Unfortunately, there is only one way for the data to be sent from native to webpage. This is done by using evaluateJavascript function.

var jsToCode = "someJSFunction()"
webView.evaluateJavaScript(jsToCode) { (resp, err) in
	print("Finished evaluating javascript code")
}

Simple Interaction

This is the case where the webpage elements are defined along with the Javascript to change the elements. Consider an example where the methods to change the page and to interact with the native code are already written. In this case, the webpage of the server contains the code as follows:

<!DOCTYPE html>
<html lang="en">
	<head>
		<meta charset="UTF-8">
			<meta name="viewport" content="width=device-width, initial-scale=1.0, maximum-scale=1.0">
				<meta http-equiv="X-UA-Compatible" content="ie=edge">
					<title>Simple HTML page</title>
					<script>
    
    function changeEcho(newText){
        var echoElement = document.getElementById("echo");
        echoElement.innerText = newText; 
    }

    function sendToNative(message){
        var native = window.webkit.messageHandlers.nativeProcess
        native.postMessage(message)
    }

    function sendMessage(){
        var element = document.getElementById("ping");
        console.log(element.value);
        sendToNative(element.value);
        element.value = "";
    }

    </script>
				</head>
				<body>
					<div class="container">
						<h2>Simple HTML Interaction </h2>
						<p>Hello this is a simple Javascript based page. Values entered in text box will be reflected</p>
						<p id="echo">Echoed here.</p>
						<hr/>
						<h3> Native</h3>
						<p>Value entered here will be sent back to phone</p>
						<input id="ping" placeholder="Enter to send" class="input"/>
						<button class="button" onclick = "sendMessage()" >Send</button>
					</div>
				</body>
			</html>

So, in the above webpage, sendToNative method called the swift code and sendMessage is a method defined in the webpage that populates the input element with id ping. In this case, all the code required for the interaction with the native code and all the modification code for changing the webpage are already present in the webpage source code. In most of the cases, this may not be possible as the mobile developer may not have access to the server web code and the webpage might be used for other platforms.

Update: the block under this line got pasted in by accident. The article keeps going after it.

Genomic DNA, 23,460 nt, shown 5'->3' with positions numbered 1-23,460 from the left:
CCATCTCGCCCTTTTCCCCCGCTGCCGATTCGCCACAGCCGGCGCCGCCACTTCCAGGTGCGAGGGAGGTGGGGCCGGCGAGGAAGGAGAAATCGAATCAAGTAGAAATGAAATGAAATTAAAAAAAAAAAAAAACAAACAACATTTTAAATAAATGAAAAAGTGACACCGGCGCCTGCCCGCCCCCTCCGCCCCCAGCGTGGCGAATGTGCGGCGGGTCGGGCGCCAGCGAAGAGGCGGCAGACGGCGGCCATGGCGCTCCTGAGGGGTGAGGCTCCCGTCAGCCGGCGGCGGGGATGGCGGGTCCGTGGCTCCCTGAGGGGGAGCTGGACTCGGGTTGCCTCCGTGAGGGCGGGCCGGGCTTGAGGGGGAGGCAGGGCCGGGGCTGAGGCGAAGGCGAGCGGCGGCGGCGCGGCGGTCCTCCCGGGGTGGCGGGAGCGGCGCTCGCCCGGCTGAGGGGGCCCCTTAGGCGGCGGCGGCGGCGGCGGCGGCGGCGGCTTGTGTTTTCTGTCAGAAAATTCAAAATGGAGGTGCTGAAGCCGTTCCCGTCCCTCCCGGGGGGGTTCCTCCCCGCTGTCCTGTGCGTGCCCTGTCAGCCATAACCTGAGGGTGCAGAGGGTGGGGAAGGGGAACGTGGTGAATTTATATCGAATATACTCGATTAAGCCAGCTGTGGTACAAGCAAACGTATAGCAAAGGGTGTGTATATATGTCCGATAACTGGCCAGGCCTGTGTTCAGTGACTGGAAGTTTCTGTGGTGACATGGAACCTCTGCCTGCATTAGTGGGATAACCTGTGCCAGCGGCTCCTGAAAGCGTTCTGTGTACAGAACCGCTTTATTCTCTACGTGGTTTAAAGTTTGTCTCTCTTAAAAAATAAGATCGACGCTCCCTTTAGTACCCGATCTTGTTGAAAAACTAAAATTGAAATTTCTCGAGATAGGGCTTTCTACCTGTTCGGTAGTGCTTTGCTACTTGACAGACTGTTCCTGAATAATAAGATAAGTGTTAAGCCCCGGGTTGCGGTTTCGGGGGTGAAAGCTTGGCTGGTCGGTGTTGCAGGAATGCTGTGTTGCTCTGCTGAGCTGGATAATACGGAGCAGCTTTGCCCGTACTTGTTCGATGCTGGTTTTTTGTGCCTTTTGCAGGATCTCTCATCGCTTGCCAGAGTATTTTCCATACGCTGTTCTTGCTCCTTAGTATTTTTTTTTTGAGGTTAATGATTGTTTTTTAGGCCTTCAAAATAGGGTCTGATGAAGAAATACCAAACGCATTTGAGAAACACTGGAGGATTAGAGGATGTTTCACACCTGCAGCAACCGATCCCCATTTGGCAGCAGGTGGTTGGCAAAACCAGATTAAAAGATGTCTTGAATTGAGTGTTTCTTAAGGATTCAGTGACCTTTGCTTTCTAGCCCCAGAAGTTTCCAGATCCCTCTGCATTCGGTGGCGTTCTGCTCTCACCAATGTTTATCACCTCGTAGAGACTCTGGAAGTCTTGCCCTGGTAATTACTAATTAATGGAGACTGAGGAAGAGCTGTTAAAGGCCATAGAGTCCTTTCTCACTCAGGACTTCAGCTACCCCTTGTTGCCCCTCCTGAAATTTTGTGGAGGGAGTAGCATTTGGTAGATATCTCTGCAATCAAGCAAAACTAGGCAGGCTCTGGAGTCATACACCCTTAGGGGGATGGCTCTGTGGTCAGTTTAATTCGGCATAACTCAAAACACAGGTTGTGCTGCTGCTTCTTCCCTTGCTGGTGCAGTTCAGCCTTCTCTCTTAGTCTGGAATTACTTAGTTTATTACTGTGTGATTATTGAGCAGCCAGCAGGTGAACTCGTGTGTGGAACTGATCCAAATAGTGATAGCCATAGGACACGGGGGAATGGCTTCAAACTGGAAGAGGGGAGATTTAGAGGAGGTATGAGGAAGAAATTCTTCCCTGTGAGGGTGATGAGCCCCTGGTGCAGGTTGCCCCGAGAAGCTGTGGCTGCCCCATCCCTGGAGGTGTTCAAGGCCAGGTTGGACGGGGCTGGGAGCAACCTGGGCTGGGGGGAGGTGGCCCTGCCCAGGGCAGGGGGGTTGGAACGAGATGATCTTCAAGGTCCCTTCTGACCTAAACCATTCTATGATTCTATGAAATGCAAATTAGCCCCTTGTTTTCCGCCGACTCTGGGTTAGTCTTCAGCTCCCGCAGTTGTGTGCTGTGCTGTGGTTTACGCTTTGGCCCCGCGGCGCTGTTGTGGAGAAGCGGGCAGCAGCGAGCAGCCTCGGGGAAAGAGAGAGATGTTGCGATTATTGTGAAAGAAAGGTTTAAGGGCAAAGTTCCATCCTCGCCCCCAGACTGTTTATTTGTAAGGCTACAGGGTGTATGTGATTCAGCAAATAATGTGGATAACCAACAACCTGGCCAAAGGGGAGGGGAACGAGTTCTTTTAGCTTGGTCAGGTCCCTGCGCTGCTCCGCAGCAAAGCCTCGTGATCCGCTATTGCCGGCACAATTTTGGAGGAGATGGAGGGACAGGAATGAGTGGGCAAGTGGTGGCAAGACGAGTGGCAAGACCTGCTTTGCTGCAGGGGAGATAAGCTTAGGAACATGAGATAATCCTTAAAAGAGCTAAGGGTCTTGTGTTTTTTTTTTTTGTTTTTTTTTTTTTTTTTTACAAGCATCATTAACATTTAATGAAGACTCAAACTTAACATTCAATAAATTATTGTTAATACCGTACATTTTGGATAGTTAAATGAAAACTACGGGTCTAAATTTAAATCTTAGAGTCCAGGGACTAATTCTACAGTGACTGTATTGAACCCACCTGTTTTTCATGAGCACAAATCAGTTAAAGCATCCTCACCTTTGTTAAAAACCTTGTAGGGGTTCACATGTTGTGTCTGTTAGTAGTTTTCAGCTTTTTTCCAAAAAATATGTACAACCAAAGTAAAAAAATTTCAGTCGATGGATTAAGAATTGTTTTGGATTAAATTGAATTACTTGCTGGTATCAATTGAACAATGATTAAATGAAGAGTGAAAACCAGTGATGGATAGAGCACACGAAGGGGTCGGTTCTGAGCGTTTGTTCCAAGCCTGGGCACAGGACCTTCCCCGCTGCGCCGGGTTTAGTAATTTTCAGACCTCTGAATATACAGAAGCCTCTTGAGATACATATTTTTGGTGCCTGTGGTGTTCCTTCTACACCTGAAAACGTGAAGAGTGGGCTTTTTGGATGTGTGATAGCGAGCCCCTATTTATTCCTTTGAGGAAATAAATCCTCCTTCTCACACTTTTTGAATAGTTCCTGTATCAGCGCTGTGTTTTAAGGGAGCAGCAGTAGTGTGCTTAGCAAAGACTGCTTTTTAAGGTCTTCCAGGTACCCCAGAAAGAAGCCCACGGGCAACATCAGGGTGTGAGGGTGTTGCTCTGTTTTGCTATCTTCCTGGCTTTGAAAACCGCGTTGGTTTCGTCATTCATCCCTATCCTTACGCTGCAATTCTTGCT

Wouldn't it be nice to have a way for the mobile developer to inject their own code into the html page that would be able to handle all the interactions? This is answered with injected interaction.

Injected Interaction

This type of interaction comes into picture when a developer does not have any access to the webpage that is being loaded or to be exact, the changes on the webpage are not advised on the server side. This comes in handy when the server team or whoever is maintaining the webpage in server denies changes to that page due to several business or technical reasons.

Consider the same case as the simple interaction where the Javascript is not included with the HTML page. In this case, we use the WKUserScript class to handle the injection. A WKWebView object is usually invoked with a WKConfiguration, which, in turn, may contain a controller object. Here is a sample code that depicts the usage.

lazy var webView: WKWebView = {
        let   webCfg:WKWebViewConfiguration = WKWebViewConfiguration()
        
        
        // Setup WKUserContentController instance for injecting user script
        var userController:WKUserContentController = WKUserContentController()
        
        var script:String?
        
        /// Get the contents of the file `inject.js`
        if let filePath:String = Bundle(for: ViewController.self).path(forResource: "inject", ofType:"js") {
            
            script = try! String(contentsOfFile: filePath, encoding: .utf8)
        }
        
        
         let userScript:WKUserScript =  WKUserScript(source: script!, injectionTime: WKUserScriptInjectionTime.atDocumentStart, forMainFrameOnly: false)
        
        userController.addUserScript(userScript)
        
        // Configure the WKWebViewConfiguration instance with the WKUserContentController
        webCfg.userContentController = userController;